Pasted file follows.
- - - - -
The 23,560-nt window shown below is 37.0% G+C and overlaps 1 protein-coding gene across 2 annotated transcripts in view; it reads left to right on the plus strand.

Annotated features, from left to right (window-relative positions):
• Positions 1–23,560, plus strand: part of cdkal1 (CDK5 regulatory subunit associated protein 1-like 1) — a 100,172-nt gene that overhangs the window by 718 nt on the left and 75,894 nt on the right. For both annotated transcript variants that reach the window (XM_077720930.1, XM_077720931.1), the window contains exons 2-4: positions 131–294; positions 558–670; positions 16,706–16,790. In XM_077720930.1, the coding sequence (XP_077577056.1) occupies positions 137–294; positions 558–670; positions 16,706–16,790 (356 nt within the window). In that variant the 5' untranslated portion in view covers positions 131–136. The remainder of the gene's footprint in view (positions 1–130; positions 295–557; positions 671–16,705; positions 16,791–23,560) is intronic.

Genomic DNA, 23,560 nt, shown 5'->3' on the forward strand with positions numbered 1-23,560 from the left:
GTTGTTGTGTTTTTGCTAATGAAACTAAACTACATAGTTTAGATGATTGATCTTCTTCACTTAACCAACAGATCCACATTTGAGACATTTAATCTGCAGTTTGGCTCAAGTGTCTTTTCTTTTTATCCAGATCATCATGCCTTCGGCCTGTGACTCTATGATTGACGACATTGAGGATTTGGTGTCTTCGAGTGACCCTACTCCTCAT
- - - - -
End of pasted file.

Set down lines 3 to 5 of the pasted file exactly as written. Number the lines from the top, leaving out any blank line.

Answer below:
• Positions 1–23,560, plus strand: part of cdkal1 (CDK5 regulatory subunit associated protein 1-like 1) — a 100,172-nt gene that overhangs the window by 718 nt on the left and 75,894 nt on the right. For both annotated transcript variants that reach the window (XM_077720930.1, XM_077720931.1), the window contains exons 2-4: positions 131–294; positions 558–670; positions 16,706–16,790. In XM_077720930.1, the coding sequence (XP_077577056.1) occupies positions 137–294; positions 558–670; positions 16,706–16,790 (356 nt within the window). In that variant the 5' untranslated portion in view covers positions 131–136. The remainder of the gene's footprint in view (positions 1–130; positions 295–557; positions 671–16,705; positions 16,791–23,560) is intronic.

Genomic DNA, 23,560 nt, shown 5'->3' on the forward strand with positions numbered 1-23,560 from the left:
GTTGTTGTGTTTTTGCTAATGAAACTAAACTACATAGTTTAGATGATTGATCTTCTTCACTTAACCAACAGATCCACATTTGAGACATTTAATCTGCAGTTTGGCTCAAGTGTCTTTTCTTTTTATCCAGATCATCATGCCTTCGGCCTGTGACTCTATGATTGACGACATTGAGGATTTGGTGTCTTCGAGTGACCCTACTCCTCAT